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IDProjectCategoryView StatusLast Update
0015652CentOS-7NetworkManagerpublic2018-12-30 08:23
Reportertez 
PrioritynormalSeverityminorReproducibilityalways
Status newResolutionopen 
Product Version7.6.1810 
Target VersionFixed in Version 
Summary0015652: NetworkManager doesn't want to configure Ethernet interfaces with /31 IPv4 netmask
DescriptionNetworkManager is unable to bring an IPv4 interface up that has been configured with a /31 netmask but if you forcibly disable NetworkManager, the interface can then be brought up and send/receive IPv4 traffic.

Reporting the bug against NetworkManager as it is unable to bring the interface up but the fallback initscripts are able to do so.
Steps To ReproduceConfigure any spare Ethernet interface with an IPv4 address and a /31 netmask:

The one I used:

DEVICE=eth1
ONBOOT=yes
HWADDR=1E:EC:76:65:2F:C3
TYPE=Ethernet
BOOTPROTO=none
IPADDR=192.0.2.2
GATEWAY=192.0.2.3
NETMASK=255.255.255.254
IPV6ADDR_SECONDARIES=""
MTU=1480
DNS1=2001:4860:4860::8888
DNS2=2001:4860:4860::8844

[root@tvhc-nat64-gw1 network-scripts]# systemctl status -l NetworkManager
● NetworkManager.service - Network Manager
   Loaded: loaded (/usr/lib/systemd/system/NetworkManager.service; enabled; vendor preset: enabled)
   Active: active (running) since Sat 2018-12-29 20:09:19 GMT; 38s ago
     Docs: man:NetworkManager(8)
 Main PID: 4085 (NetworkManager)
   CGroup: /system.slice/NetworkManager.service
           └─4085 /usr/sbin/NetworkManager --no-daemon

Dec 29 20:09:21 tvhc-nat64-gw1.example.com NetworkManager[4085]: <info> [1546114161.0268] manager: NetworkManager state is now DISCONNECTED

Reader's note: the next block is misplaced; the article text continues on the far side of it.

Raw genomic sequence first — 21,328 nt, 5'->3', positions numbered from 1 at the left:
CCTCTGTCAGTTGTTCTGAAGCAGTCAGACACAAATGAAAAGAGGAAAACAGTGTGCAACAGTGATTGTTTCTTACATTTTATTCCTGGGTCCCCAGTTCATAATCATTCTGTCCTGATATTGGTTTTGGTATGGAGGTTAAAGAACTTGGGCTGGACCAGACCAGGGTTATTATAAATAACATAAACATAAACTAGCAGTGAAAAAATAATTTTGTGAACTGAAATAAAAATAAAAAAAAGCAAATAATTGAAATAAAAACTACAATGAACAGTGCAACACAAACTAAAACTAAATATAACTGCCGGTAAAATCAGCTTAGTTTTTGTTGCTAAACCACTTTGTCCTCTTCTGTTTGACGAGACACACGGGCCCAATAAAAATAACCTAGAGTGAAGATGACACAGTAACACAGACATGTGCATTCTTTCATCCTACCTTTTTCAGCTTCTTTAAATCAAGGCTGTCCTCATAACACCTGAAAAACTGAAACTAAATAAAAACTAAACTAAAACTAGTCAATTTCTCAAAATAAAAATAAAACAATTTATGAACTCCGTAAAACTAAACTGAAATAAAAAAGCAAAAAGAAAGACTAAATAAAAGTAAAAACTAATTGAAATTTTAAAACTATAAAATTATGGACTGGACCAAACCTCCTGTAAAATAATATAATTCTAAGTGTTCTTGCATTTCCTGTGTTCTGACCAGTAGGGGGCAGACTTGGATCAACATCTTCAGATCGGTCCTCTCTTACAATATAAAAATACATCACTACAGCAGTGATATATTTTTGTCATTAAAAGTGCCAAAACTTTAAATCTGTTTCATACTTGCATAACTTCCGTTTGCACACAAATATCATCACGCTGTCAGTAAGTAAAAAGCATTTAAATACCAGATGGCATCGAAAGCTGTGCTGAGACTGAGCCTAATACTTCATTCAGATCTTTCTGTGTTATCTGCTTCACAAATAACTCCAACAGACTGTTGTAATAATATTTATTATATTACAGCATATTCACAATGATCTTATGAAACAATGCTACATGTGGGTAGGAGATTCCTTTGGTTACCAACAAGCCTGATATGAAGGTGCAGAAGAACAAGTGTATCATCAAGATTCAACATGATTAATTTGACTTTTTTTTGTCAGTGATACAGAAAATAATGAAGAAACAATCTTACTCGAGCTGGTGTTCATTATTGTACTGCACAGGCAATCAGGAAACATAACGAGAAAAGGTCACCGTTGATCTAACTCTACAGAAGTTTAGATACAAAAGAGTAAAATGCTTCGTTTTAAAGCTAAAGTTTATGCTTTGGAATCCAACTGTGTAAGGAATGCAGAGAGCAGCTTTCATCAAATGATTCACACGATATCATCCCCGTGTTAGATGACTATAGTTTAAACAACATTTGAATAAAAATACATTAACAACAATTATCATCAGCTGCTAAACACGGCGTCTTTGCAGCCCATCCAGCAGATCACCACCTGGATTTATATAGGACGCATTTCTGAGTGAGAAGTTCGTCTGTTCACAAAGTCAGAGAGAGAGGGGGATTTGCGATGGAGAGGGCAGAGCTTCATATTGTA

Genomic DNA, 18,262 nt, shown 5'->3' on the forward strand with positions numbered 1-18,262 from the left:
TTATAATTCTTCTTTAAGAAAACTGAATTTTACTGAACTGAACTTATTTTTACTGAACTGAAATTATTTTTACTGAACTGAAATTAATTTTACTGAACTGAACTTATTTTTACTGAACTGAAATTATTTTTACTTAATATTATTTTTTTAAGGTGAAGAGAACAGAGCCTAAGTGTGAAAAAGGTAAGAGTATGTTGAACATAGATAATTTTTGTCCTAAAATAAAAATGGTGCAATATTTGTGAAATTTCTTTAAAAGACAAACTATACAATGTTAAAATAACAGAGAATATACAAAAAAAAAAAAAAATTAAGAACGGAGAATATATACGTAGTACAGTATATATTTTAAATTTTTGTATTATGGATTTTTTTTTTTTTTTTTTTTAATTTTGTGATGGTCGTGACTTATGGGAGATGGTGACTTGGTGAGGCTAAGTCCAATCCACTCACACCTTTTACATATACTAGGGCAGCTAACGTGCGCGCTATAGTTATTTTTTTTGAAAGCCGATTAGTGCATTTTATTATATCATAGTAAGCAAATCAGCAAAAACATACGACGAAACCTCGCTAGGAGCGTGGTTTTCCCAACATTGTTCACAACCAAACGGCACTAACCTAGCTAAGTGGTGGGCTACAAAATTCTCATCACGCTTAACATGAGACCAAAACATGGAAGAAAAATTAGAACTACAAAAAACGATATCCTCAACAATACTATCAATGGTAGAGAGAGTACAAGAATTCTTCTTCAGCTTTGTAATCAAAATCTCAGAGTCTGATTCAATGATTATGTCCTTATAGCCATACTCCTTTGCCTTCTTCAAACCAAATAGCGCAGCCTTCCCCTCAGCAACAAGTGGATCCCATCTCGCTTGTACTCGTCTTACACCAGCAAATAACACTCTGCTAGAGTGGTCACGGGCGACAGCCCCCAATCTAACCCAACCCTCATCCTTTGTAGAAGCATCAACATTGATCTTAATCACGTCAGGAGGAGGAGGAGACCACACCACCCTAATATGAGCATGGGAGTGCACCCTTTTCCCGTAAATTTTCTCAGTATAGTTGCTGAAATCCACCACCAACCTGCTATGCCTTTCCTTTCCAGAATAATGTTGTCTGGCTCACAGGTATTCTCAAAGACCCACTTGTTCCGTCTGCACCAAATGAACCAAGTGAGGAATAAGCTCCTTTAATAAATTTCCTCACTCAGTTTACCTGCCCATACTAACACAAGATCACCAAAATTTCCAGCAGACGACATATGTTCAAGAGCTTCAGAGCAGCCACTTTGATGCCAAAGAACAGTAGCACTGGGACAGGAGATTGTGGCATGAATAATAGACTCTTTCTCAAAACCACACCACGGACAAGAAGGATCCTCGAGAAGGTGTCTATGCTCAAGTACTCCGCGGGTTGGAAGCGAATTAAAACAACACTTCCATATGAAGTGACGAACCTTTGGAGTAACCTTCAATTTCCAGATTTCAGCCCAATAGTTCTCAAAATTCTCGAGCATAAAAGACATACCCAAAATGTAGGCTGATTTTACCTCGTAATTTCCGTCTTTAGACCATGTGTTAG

Dec 29 20:09:21 tvhc-nat64-gw1.example.com NetworkManager[4085]: <warn> [1546114161.0275] device (eth1): Activation: failed for connection 'System eth1'
Dec 29 20:09:21 tvhc-nat64-gw1.example.com NetworkManager[4085]: <info> [1546114161.0281] device (eth1): state change: failed -> disconnected (reason 'none', sys-iface-state: 'managed')
Dec 29 20:09:50 tvhc-nat64-gw1.example.com NetworkManager[4085]: <info> [1546114190.0141] device (eth0): state change: ip-config -> ip-check (reason 'none', sys-iface-state: 'assume')
Dec 29 20:09:50 tvhc-nat64-gw1.example.com NetworkManager[4085]: <info> [1546114190.0158] device (eth0): state change: ip-check -> secondaries (reason 'none', sys-iface-state: 'assume')
Dec 29 20:09:50 tvhc-nat64-gw1.example.com NetworkManager[4085]: <info> [1546114190.0163] device (eth0): state change: secondaries -> activated (reason 'none', sys-iface-state: 'assume')
Dec 29 20:09:50 tvhc-nat64-gw1.example.com NetworkManager[4085]: <info> [1546114190.0168] manager: NetworkManager state is now CONNECTED_SITE
Dec 29 20:09:50 tvhc-nat64-gw1.example.com NetworkManager[4085]: <info> [1546114190.0596] device (eth0): Activation: successful, device activated.
Dec 29 20:09:50 tvhc-nat64-gw1.example.com NetworkManager[4085]: <info> [1546114190.0610] manager: NetworkManager state is now CONNECTED_GLOBAL
Dec 29 20:09:50 tvhc-nat64-gw1.example.com NetworkManager[4085]: <info> [1546114190.0620] manager: startup complete
[root@tvhc-nat64-gw1 network-scripts]# ifup eth1
Error: Connection activation failed: IP configuration could not be reserved (no available address, timeout, etc.)
[root@tvhc-nat64-gw1 network-scripts]# ip addr ls dev eth1
3: eth1: <BROADCAST,MULTICAST,UP,LOWER_UP> mtu 1480 qdisc pfifo_fast state UP group default qlen 1000
    link/ether 1e:ec:76:65:2f:c3 brd ff:ff:ff:ff:ff:ff
[root@tvhc-nat64-gw1 network-scripts]# systemctl stop NetworkManager
[root@tvhc-nat64-gw1 network-scripts]# ifup eth1
[root@tvhc-nat64-gw1 network-scripts]# ip addr ls dev eth1
3: eth1: <BROADCAST,MULTICAST,UP,LOWER_UP> mtu 1480 qdisc pfifo_fast state UP group default qlen 1000